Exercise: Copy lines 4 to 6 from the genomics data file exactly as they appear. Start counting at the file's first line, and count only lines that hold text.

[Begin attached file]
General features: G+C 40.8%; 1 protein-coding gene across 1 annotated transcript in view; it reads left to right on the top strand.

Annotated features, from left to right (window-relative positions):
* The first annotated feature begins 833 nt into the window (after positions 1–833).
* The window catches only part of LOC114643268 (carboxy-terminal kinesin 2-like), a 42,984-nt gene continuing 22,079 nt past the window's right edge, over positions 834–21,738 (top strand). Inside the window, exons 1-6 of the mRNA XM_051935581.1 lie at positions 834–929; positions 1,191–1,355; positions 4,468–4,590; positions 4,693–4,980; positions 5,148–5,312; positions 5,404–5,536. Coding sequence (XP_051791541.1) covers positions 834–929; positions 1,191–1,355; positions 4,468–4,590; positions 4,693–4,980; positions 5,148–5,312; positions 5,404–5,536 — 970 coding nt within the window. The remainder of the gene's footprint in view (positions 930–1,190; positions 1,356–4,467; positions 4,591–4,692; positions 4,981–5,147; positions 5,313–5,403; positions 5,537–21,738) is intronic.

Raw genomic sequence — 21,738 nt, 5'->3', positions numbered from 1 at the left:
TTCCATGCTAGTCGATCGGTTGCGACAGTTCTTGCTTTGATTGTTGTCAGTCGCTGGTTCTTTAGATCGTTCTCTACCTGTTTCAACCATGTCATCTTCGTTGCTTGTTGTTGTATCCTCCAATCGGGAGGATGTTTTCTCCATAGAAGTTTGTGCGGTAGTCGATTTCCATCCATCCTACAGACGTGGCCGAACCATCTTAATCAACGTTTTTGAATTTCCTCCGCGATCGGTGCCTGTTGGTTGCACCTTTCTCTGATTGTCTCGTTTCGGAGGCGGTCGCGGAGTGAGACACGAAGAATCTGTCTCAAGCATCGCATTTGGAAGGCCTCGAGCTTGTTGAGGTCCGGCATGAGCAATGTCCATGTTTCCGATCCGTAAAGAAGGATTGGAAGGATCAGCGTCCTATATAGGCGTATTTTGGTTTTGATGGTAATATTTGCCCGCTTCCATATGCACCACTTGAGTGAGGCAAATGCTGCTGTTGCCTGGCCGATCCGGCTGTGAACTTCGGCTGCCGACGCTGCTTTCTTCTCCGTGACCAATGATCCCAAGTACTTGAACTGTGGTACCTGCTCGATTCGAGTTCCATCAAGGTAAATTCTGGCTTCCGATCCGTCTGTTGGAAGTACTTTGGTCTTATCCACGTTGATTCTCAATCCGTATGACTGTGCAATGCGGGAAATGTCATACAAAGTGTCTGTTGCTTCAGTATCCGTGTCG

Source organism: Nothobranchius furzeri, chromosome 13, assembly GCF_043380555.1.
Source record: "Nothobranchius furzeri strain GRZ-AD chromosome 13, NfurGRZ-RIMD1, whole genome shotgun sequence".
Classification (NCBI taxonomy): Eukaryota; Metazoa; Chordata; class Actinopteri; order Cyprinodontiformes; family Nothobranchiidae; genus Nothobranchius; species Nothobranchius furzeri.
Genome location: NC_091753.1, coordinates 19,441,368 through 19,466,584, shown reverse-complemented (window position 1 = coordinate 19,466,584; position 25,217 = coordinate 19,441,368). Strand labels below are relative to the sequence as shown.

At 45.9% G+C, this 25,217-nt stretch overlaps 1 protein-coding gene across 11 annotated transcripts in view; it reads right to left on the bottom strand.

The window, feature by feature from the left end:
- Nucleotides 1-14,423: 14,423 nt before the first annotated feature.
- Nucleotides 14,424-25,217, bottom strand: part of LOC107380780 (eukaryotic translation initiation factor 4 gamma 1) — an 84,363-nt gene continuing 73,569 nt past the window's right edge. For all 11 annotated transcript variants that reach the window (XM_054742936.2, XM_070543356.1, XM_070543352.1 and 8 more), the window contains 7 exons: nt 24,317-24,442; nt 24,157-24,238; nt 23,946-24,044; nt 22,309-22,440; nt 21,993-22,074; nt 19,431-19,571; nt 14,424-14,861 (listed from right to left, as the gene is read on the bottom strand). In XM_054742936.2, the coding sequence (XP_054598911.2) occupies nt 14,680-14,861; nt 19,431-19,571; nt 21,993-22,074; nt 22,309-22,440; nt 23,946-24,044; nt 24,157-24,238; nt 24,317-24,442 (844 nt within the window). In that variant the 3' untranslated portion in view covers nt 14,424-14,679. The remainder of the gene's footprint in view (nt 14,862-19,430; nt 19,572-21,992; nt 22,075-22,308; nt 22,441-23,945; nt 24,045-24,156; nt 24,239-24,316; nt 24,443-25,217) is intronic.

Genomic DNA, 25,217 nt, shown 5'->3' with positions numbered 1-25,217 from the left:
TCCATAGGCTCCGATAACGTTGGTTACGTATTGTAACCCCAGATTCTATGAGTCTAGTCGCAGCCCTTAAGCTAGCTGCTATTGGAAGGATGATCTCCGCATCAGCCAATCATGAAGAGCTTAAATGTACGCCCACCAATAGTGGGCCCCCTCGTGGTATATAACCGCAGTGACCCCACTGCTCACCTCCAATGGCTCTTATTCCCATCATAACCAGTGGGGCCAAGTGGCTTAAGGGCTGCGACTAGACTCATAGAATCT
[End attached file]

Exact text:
* The window catches only part of LOC114643268 (carboxy-terminal kinesin 2-like), a 42,984-nt gene continuing 22,079 nt past the window's right edge, over positions 834–21,738 (top strand). Inside the window, exons 1-6 of the mRNA XM_051935581.1 lie at positions 834–929; positions 1,191–1,355; positions 4,468–4,590; positions 4,693–4,980; positions 5,148–5,312; positions 5,404–5,536. Coding sequence (XP_051791541.1) covers positions 834–929; positions 1,191–1,355; positions 4,468–4,590; positions 4,693–4,980; positions 5,148–5,312; positions 5,404–5,536 — 970 coding nt within the window. The remainder of the gene's footprint in view (positions 930–1,190; positions 1,356–4,467; positions 4,591–4,692; positions 4,981–5,147; positions 5,313–5,403; positions 5,537–21,738) is intronic.

Raw genomic sequence — 21,738 nt, 5'->3', positions numbered from 1 at the left:
TTCCATGCTAGTCGATCGGTTGCGACAGTTCTTGCTTTGATTGTTGTCAGTCGCTGGTTCTTTAGATCGTTCTCTACCTGTTTCAACCATGTCATCTTCGTTGCTTGTTGTTGTATCCTCCAATCGGGAGGATGTTTTCTCCATAGAAGTTTGTGCGGTAGTCGATTTCCATCCATCCTACAGACGTGGCCGAACCATCTTAATCAACGTTTTTGAATTTCCTCCGCGATCGGTGCCTGTTGGTTGCACCTTTCTCTGATTGTCTCGTTTCGGAGGCGGTCGCGGAGTGAGACACGAAGAATCTGTCTCAAGCATCGCATTTGGAAGGCCTCGAGCTTGTTGAGGTCCGGCATGAGCAATGTCCATGTTTCCGATCCGTAAAGAAGGATTGGAAGGATCAGCGTCCTATATAGGCGTATTTTGGTTTTGATGGTAATATTTGCCCGCTTCCATATGCACCACTTGAGTGAGGCAAATGCTGCTGTTGCCTGGCCGATCCGGCTGTGAACTTCGGCTGCCGACGCTGCTTTCTTCTCCGTGACCAATGATCCCAAGTACTTGAACTGTGGTACCTGCTCGATTCGAGTTCCATCAAGGTAAATTCTGGCTTCCGATCCGTCTGTTGGAAGTACTTTGGTCTTATCCACGTTGATTCTCAATCCGTATGACTGTGCAATGCGGGAAATGTCATACAAAGTGTCTGTTGCTTCAGTATCCGTGTCG